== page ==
Santa Ana City Council members again are threatening to sue the county for allegedly mismanaging federal money meant to address homelessness.

They directed city lawyers at their Jan. 16 council meeting to look into a possible lawsuit, four months after the council gave the same direction to the attorneys at a September meeting. Council members have not provided examples of alleged misspending, either when they gave the original directive in September or during their half-hour of public discussion before last week’s directive.

County officials, meanwhile, say Santa Ana has a seat at the table for how the homelessness dollars are spent, and that the county is open to working with city officials on any concerns they may have.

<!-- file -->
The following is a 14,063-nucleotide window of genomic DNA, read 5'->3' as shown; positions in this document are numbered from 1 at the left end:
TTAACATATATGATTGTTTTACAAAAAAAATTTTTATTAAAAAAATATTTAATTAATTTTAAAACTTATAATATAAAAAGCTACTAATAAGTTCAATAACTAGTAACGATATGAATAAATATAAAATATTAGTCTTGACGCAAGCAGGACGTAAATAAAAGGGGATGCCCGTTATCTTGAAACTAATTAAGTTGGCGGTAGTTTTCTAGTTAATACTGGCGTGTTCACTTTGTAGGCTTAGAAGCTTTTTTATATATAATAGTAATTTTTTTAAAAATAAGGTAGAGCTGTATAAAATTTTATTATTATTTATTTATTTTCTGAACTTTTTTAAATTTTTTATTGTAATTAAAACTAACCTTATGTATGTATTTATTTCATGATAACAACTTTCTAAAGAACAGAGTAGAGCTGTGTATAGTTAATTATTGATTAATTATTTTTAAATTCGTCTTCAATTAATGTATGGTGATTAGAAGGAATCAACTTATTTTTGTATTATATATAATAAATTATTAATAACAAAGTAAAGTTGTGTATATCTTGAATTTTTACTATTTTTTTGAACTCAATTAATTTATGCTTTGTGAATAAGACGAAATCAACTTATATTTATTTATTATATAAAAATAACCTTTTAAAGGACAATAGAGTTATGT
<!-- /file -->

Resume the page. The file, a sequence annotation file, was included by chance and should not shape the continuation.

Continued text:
City staff say they have a good working relationship with the county, and have had a more limited role in funding decisions so far, but that it’s expected to soon grow to a larger role helping set higher-level spending policies.

The issue first came up in September, when council members – led by Councilman Vicente Sarmiento – publicly directed the city’s lawyers to explore a potential lawsuit against the county over its management of federal homelessness money and to find out if other cities, like Anaheim, would join.

At the time, county officials said Santa Ana already was involved in helping decide how that federal money is spent, and the county’s chief executive, Frank Kim, said in a September interview that he’s open to any concerns city officials have.

“The $22 million [is] not being wasted,” Kim said, referring to the amount of federal homelessness money the county is overseeing this fiscal year. If cities want to see the county do it in a different manner, he said, “we’re all ears.”